Margie: We feel like the South is a place where magic can still happen, and we knew we wanted to set our book there. Then the words “sixteen moons” hit – then “casters” – then the ball started rolling…

Is Gatlin based on an actual town or is it a mish-mash of small southern towns?

Kami: We didn’t pattern it after a specific town, but it’s very similar to the small towns our families are from – and lots of small towns our readers are from. We call it the Casserole Belt.
Margie: But as we have traveled through the South, there are several towns that remind us of Gatlin. Moncks Corner in South Carolina and Beaufort in North Carolina would probably be the closest. It’s right by the real Summerville and the real Lake Moultrie.

Tuesday, October 19, 2010

Beautiful Creatures by Kami Garcia & Margaret Stohl

Release date: December 1, 2009
Publisher: Little, Brown Books for Young Readers
Age group: Young Adult
Format: Hardcover
Source: Purchased
Pages: 563
Buy: Fountain Bookstore / Amazon
Description: Fountain Bookstore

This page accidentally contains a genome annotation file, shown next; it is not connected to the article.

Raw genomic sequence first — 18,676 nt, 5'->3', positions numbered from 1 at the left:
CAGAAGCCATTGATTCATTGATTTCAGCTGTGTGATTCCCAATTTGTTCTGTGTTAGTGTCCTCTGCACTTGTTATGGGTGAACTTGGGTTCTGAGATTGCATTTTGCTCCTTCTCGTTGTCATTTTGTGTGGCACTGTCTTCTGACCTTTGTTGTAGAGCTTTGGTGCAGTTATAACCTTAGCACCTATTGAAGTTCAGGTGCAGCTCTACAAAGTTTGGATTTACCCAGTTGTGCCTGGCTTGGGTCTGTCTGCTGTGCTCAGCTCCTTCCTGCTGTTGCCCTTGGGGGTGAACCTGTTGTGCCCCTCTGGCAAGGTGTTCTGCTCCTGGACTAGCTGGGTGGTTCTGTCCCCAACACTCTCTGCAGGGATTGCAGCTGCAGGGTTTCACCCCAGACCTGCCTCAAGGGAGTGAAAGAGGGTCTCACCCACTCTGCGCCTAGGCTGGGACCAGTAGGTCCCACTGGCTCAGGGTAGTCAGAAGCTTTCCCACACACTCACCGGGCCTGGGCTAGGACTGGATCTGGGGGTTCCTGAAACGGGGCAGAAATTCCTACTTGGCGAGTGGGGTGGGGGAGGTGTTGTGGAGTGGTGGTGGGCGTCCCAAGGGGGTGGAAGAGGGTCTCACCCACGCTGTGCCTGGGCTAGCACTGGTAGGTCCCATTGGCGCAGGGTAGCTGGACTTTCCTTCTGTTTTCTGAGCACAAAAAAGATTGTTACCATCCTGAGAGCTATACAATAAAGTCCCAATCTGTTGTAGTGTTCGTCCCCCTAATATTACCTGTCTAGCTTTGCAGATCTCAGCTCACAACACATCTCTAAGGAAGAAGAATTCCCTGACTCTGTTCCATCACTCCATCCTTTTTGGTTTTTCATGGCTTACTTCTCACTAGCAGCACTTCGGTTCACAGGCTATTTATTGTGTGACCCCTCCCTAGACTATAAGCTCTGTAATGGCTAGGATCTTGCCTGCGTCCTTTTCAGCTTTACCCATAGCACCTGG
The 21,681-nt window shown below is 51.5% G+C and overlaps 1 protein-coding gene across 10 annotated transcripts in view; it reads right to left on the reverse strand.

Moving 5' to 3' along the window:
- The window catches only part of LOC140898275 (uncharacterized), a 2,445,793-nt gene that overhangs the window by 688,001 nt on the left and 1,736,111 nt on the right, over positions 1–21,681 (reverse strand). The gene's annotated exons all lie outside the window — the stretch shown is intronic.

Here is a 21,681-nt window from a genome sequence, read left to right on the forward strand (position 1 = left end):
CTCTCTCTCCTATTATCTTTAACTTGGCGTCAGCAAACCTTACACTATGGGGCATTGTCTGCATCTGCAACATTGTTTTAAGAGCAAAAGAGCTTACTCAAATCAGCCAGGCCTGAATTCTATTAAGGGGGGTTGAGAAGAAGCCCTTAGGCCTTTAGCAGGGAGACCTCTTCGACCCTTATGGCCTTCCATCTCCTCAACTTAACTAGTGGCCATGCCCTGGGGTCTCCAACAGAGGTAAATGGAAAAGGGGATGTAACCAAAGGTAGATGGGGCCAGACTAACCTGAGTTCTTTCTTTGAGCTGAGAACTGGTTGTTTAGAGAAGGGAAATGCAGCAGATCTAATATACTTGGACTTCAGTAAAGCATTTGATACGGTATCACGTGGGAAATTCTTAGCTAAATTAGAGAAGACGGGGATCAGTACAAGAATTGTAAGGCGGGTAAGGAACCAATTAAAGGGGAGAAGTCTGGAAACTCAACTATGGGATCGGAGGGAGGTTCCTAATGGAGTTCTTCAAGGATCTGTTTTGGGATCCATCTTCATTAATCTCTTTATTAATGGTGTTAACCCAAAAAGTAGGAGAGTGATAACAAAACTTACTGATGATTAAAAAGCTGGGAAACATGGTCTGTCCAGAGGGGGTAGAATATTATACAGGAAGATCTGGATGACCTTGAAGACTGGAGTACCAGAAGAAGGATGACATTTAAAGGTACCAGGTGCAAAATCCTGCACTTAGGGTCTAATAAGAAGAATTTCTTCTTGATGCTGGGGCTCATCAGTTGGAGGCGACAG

Lena Duchannes is unlike anyone the small Southern town of Gatlin has ever seen, and she's struggling to conceal her power, and a curse that has haunted her family for generations. But even within the overgrown gardens, murky swamps and crumbling graveyards of the forgotten South, a secret cannot stay hidden forever.

Ethan Wate, who has been counting the months until he can escape from Gatlin, is haunted by dreams of a beautiful girl he has never met. When Lena moves into the town's oldest and most infamous plantation, Ethan is inexplicably drawn to her and determined to uncover the connection between them.
In a town with no surprises, one secret could change everything.
Beautiful Creatures is a wild ride full of secrets, spellcasters, small-town prejudice, and, of course, romance. Before the end of Chapter 1 I loved it. By the time the action was in full swing I was having heart palpitations. When I finally reached the last page, I found myself itching for more.  

Garcia & Stohl have delivered a beautifully crafted southern gothic novel with a unique take on the paranormal set in a small Southern town that makes Mayberry look a little like a metropolis.

As a girl with roots in Virginia and North Carolina, I know my southerners. The behavior, the colloquialisms, the gossip, the kooky traditions, the skepticism and irrational fear of outsiders… Beautiful Creatures has it right, down to my favorite line.

“…Religion and superstition all mixed up, like only it can be in the South.”